The image this week I'd want you to consider is that of walls and bridges. Walls are easier to build than bridges. That's true physically and emotionally. It takes more time and energy to build a wall around ourselves than it does to build bridges to other people. Added to that fact we naturally build bridges to people who more like ourselves. That means we have to go out of our way to build bridges to those who are different.
It may literally be impossible to totally eliminate our prejudices, racial or any otherwise, but we can lessen it. Research with children shows they naturally gravitate towards others who are like them. As parents, if we want our children to grow up with less prejudice towards others, we have to actively work at it. We begin, as usual, by modeling this behavior and continue by encouraging our children to examine their own actions.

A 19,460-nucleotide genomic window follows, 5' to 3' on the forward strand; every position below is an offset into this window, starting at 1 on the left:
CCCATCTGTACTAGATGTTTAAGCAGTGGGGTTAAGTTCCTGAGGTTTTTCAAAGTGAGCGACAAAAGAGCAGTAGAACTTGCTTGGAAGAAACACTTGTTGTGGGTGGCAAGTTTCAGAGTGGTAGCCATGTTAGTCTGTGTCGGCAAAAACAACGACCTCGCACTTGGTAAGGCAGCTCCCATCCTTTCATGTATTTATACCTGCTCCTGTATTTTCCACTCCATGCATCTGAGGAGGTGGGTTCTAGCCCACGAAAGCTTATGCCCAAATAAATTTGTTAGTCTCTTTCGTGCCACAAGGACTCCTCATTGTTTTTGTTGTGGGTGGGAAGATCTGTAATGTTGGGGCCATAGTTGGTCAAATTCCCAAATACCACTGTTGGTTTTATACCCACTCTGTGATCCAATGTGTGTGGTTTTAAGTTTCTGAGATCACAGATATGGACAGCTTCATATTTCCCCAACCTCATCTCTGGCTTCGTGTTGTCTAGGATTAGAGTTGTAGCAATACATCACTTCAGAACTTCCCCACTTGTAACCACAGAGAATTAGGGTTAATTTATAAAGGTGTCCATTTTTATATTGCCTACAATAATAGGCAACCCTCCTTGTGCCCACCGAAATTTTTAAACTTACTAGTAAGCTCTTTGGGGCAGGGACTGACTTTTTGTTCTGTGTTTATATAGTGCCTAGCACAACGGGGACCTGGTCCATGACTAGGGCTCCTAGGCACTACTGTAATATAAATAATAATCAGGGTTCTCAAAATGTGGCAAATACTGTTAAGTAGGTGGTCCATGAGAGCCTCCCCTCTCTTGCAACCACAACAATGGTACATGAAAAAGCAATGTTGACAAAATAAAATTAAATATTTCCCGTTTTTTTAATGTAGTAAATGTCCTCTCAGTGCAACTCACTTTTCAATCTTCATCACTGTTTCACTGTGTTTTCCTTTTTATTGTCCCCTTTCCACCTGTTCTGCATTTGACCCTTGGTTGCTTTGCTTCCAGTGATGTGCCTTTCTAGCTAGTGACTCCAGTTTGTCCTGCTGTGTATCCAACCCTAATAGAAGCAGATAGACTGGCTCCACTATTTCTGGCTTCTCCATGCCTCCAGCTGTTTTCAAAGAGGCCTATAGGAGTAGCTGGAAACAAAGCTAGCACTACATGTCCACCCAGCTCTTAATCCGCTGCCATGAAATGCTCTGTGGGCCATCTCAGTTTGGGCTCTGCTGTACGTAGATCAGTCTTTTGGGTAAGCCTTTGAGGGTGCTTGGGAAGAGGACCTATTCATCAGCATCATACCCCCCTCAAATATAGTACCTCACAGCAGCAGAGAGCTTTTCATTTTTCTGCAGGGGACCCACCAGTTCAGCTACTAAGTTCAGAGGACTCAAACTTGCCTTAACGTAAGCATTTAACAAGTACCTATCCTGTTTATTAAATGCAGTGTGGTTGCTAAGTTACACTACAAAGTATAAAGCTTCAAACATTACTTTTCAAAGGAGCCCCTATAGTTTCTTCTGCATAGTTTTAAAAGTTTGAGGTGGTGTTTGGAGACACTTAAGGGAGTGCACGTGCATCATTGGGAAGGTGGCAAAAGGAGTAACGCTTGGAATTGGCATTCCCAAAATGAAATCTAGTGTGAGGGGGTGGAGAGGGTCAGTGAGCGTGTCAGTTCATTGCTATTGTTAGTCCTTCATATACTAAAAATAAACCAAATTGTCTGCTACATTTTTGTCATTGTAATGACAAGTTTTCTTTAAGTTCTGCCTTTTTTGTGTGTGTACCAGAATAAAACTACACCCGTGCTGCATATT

Long ago when the world was mostly warring tribes, prejudice was formed by a healthy suspicion of others. It could save your life. But today, at least in this country, we are not warring tribes. Prejudice can limit our desire and ability to work well with others, and working with others is one of the most important skills we bring to work with us. More people are fired for failure to get along with coworkers than for a lack of knowledge of their job. So let's all practice our people skills and encourage our children to work on theirs too.
It takes more time and energy to build bridges, not walls. Reach out and form relationships with others who are different.
Blessings on your parenting,
Tim Miesner, Principal